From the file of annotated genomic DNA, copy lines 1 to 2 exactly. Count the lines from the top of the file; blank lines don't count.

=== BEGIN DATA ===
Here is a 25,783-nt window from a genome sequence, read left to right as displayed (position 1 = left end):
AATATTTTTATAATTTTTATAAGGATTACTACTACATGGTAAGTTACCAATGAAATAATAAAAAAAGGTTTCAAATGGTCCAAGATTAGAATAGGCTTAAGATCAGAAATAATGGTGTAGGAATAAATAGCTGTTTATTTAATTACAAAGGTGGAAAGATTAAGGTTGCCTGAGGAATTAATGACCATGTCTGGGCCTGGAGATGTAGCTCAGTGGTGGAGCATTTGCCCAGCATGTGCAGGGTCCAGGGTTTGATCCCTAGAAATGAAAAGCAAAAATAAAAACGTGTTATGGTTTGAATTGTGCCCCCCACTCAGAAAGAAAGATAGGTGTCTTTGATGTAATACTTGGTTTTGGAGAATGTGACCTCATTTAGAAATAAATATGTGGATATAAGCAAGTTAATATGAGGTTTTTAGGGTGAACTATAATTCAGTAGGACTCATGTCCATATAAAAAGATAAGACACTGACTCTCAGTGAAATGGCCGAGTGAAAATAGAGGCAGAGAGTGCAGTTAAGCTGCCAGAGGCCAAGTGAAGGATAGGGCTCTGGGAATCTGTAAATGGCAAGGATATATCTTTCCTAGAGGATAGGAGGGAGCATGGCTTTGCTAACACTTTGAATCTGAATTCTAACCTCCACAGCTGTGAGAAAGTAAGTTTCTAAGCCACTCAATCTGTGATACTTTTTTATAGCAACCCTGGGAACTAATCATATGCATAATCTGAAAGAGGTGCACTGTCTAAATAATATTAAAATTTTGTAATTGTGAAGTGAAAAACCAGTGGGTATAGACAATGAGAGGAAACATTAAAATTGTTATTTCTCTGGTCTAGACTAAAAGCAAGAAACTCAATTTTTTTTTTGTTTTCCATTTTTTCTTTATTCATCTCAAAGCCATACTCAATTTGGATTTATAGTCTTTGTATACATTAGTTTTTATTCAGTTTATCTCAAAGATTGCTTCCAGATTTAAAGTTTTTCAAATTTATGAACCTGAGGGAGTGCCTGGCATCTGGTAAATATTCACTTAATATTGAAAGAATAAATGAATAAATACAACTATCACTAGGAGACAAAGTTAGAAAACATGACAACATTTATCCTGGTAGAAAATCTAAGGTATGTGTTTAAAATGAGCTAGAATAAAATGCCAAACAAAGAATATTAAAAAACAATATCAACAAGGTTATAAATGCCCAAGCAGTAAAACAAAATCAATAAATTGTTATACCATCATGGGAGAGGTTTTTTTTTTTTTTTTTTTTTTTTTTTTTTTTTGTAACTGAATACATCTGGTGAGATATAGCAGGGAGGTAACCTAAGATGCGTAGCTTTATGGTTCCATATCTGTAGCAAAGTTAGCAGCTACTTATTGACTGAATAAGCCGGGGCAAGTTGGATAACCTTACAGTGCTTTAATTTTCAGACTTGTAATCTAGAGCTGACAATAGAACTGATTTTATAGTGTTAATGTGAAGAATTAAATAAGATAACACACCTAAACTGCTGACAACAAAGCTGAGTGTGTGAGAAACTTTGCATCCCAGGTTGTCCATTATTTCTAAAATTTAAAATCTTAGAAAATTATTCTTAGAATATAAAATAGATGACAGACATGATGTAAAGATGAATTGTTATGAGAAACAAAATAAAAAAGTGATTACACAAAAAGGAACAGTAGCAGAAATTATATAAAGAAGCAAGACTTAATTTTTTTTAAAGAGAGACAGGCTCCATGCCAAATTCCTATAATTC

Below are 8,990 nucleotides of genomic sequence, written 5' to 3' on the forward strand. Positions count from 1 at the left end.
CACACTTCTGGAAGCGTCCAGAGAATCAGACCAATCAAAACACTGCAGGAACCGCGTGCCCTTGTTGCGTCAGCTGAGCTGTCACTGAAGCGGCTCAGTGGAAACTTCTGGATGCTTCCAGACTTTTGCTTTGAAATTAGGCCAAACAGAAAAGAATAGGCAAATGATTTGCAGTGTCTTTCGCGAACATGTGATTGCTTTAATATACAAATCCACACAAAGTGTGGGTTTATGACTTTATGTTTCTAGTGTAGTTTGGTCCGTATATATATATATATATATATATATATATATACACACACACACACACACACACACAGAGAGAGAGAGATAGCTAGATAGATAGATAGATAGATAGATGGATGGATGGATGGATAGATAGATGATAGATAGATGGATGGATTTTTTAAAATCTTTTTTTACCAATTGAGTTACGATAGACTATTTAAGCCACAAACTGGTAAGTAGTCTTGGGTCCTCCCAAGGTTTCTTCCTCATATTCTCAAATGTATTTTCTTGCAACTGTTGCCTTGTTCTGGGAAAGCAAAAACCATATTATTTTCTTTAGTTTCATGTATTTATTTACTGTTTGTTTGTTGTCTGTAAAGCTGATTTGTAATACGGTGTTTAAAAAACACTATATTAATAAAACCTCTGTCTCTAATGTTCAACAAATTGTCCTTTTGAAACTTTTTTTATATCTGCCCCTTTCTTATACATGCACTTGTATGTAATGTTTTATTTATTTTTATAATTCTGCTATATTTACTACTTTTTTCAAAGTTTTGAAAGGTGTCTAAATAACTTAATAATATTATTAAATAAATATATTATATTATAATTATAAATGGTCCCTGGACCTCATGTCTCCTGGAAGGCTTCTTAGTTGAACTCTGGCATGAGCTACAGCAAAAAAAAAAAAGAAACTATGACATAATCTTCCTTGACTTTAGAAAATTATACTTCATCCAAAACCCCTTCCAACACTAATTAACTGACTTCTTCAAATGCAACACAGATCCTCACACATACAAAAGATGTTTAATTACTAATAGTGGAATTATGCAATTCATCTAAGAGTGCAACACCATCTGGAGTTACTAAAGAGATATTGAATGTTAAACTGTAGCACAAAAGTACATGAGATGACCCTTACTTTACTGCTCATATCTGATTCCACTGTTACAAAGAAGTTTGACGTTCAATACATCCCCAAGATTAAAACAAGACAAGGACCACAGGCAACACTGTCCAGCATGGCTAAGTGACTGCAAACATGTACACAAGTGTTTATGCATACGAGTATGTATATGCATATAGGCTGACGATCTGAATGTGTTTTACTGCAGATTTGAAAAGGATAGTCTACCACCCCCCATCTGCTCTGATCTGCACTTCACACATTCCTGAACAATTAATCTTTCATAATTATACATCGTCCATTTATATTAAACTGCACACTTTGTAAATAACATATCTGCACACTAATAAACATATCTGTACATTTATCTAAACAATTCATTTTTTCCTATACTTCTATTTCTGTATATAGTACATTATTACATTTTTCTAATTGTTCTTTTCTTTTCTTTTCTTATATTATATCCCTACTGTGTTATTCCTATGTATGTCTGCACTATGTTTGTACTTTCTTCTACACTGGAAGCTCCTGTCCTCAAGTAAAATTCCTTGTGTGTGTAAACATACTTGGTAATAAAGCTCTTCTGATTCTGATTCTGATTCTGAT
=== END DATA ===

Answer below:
Here is a 25,783-nt window from a genome sequence, read left to right as displayed (position 1 = left end):
AATATTTTTATAATTTTTATAAGGATTACTACTACATGGTAAGTTACCAATGAAATAATAAAAAAAGGTTTCAAATGGTCCAAGATTAGAATAGGCTTAAGATCAGAAATAATGGTGTAGGAATAAATAGCTGTTTATTTAATTACAAAGGTGGAAAGATTAAGGTTGCCTGAGGAATTAATGACCATGTCTGGGCCTGGAGATGTAGCTCAGTGGTGGAGCATTTGCCCAGCATGTGCAGGGTCCAGGGTTTGATCCCTAGAAATGAAAAGCAAAAATAAAAACGTGTTATGGTTTGAATTGTGCCCCCCACTCAGAAAGAAAGATAGGTGTCTTTGATGTAATACTTGGTTTTGGAGAATGTGACCTCATTTAGAAATAAATATGTGGATATAAGCAAGTTAATATGAGGTTTTTAGGGTGAACTATAATTCAGTAGGACTCATGTCCATATAAAAAGATAAGACACTGACTCTCAGTGAAATGGCCGAGTGAAAATAGAGGCAGAGAGTGCAGTTAAGCTGCCAGAGGCCAAGTGAAGGATAGGGCTCTGGGAATCTGTAAATGGCAAGGATATATCTTTCCTAGAGGATAGGAGGGAGCATGGCTTTGCTAACACTTTGAATCTGAATTCTAACCTCCACAGCTGTGAGAAAGTAAGTTTCTAAGCCACTCAATCTGTGATACTTTTTTATAGCAACCCTGGGAACTAATCATATGCATAATCTGAAAGAGGTGCACTGTCTAAATAATATTAAAATTTTGTAATTGTGAAGTGAAAAACCAGTGGGTATAGACAATGAGAGGAAACATTAAAATTGTTATTTCTCTGGTCTAGACTAAAAGCAAGAAACTCAATTTTTTTTTTGTTTTCCATTTTTTCTTTATTCATCTCAAAGCCATACTCAATTTGGATTTATAGTCTTTGTATACATTAGTTTTTATTCAGTTTATCTCAAAGATTGCTTCCAGATTTAAAGTTTTTCAAATTTATGAACCTGAGGGAGTGCCTGGCATCTGGTAAATATTCACTTAATATTGAAAGAATAAATGAATAAATACAACTATCACTAGGAGACAAAGTTAGAAAACATGACAACATTTATCCTGGTAGAAAATCTAAGGTATGTGTTTAAAATGAGCTAGAATAAAATGCCAAACAAAGAATATTAAAAAACAATATCAACAAGGTTATAAATGCCCAAGCAGTAAAACAAAATCAATAAATTGTTATACCATCATGGGAGAGGTTTTTTTTTTTTTTTTTTTTTTTTTTTTTTTTTGTAACTGAATACATCTGGTGAGATATAGCAGGGAGGTAACCTAAGATGCGTAGCTTTATGGTTCCATATCTGTAGCAAAGTTAGCAGCTACTTATTGACTGAATAAGCCGGGGCAAGTTGGATAACCTTACAGTGCTTTAATTTTCAGACTTGTAATCTAGAGCTGACAATAGAACTGATTTTATAGTGTTAATGTGAAGAATTAAATAAGATAACACACCTAAACTGCTGACAACAAAGCTGAGTGTGTGAGAAACTTTGCATCCCAGGTTGTCCATTATTTCTAAAATTTAAAATCTTAGAAAATTATTCTTAGAATATAAAATAGATGACAGACATGATGTAAAGATGAATTGTTATGAGAAACAAAATAAAAAAGTGATTACACAAAAAGGAACAGTAGCAGAAATTATATAAAGAAGCAAGACTTAATTTTTTTTAAAGAGAGACAGGCTCCATGCCAAATTCCTATAATTC